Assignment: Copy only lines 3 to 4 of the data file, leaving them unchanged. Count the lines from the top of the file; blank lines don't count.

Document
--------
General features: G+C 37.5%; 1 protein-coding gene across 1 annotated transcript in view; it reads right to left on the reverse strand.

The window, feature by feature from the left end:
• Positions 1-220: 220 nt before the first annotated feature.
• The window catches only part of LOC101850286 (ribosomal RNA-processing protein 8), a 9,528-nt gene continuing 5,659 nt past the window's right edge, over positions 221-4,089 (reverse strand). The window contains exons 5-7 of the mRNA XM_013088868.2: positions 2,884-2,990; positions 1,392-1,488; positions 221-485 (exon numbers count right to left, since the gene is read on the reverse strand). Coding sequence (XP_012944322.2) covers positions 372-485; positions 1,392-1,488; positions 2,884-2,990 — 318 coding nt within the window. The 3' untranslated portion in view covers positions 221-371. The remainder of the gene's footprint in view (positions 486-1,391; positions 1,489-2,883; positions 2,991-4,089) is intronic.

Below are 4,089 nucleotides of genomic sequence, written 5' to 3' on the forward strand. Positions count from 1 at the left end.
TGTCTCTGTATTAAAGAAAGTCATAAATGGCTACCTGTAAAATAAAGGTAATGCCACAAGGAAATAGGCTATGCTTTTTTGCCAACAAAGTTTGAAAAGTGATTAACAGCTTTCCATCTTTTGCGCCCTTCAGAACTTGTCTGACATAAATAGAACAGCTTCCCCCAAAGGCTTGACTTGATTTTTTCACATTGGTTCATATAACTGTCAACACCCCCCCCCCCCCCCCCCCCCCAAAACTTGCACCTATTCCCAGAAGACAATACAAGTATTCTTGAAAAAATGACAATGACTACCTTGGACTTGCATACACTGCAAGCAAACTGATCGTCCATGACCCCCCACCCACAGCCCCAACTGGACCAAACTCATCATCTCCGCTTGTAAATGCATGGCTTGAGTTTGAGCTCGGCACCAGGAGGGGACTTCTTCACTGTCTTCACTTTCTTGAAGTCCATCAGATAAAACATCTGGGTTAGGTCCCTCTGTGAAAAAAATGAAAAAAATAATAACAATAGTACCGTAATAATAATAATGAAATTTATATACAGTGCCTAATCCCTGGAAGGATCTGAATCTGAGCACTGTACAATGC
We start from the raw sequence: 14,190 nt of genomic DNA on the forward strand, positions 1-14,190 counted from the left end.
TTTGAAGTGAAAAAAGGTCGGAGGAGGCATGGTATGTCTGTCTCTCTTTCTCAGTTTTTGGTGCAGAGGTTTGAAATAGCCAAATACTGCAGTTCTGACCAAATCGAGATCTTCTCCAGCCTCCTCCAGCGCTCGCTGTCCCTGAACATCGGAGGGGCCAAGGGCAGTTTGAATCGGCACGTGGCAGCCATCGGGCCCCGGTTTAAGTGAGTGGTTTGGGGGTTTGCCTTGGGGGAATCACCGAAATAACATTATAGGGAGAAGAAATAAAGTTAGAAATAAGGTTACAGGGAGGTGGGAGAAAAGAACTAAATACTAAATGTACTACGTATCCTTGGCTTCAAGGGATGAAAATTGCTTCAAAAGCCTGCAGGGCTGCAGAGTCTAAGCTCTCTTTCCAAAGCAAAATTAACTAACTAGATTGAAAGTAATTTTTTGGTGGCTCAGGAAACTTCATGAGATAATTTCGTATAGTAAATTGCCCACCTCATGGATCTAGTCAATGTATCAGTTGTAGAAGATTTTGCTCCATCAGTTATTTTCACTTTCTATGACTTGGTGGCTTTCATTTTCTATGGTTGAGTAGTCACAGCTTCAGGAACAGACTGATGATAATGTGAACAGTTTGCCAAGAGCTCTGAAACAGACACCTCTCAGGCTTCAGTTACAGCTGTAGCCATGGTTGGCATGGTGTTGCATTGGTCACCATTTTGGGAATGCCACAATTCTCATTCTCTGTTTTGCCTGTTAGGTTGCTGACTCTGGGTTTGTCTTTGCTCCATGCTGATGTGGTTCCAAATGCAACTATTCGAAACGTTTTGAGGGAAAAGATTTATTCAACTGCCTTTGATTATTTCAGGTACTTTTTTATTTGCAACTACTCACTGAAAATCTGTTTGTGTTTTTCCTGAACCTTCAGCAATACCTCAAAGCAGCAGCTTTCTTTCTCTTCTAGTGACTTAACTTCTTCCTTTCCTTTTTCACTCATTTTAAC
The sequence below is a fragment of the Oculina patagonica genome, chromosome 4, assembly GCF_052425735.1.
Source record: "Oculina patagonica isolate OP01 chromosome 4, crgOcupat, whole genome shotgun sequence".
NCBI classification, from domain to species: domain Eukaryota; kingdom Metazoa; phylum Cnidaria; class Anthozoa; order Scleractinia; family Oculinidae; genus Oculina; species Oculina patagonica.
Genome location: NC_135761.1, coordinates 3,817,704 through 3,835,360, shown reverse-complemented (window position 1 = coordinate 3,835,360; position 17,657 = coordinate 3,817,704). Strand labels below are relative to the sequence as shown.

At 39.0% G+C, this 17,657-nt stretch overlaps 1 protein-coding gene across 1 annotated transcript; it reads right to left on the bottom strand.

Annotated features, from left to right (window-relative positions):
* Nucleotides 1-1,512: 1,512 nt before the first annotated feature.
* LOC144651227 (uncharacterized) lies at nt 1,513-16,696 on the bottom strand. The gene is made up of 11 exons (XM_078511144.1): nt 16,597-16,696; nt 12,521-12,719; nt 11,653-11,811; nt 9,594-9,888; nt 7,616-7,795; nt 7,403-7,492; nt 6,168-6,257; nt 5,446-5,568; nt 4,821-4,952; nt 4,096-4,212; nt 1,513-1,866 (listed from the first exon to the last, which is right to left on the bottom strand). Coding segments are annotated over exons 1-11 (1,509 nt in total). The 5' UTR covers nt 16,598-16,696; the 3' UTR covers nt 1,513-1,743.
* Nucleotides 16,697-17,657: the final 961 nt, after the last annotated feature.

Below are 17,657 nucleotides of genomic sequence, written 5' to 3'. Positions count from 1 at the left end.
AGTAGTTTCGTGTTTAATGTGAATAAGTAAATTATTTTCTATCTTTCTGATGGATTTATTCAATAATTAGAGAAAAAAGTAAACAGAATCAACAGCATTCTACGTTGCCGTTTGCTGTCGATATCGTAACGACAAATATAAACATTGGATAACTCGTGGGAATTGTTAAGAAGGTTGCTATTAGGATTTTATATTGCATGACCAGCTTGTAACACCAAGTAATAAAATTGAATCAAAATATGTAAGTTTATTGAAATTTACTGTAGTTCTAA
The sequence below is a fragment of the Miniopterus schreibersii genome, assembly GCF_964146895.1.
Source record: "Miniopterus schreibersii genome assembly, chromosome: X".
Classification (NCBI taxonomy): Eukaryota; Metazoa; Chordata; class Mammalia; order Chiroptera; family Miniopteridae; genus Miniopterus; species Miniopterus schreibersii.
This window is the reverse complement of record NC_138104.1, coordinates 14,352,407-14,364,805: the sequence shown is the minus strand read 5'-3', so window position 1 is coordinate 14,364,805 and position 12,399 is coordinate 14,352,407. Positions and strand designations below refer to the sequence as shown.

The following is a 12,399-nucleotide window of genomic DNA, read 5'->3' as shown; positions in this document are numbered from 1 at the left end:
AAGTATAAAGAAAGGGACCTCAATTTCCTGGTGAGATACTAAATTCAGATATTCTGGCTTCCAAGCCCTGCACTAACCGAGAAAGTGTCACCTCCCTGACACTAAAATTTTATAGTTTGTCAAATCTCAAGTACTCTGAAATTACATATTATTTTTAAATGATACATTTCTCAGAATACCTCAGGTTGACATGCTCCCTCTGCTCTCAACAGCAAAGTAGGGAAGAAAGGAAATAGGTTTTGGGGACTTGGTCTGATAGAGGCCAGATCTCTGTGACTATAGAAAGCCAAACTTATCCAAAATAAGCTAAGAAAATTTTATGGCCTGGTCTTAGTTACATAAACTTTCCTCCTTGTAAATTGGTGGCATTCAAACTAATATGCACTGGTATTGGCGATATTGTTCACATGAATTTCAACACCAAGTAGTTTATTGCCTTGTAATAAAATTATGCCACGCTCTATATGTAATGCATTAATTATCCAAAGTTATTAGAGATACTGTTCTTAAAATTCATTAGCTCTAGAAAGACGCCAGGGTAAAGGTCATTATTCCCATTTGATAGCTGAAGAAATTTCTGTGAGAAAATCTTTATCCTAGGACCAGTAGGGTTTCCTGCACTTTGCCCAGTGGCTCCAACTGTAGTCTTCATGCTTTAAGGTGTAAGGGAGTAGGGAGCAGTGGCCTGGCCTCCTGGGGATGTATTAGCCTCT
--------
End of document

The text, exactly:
• Positions 1-220: 220 nt before the first annotated feature.
• The window catches only part of LOC101850286 (ribosomal RNA-processing protein 8), a 9,528-nt gene continuing 5,659 nt past the window's right edge, over positions 221-4,089 (reverse strand). The window contains exons 5-7 of the mRNA XM_013088868.2: positions 2,884-2,990; positions 1,392-1,488; positions 221-485 (exon numbers count right to left, since the gene is read on the reverse strand). Coding sequence (XP_012944322.2) covers positions 372-485; positions 1,392-1,488; positions 2,884-2,990 — 318 coding nt within the window. The 3' untranslated portion in view covers positions 221-371. The remainder of the gene's footprint in view (positions 486-1,391; positions 1,489-2,883; positions 2,991-4,089) is intronic.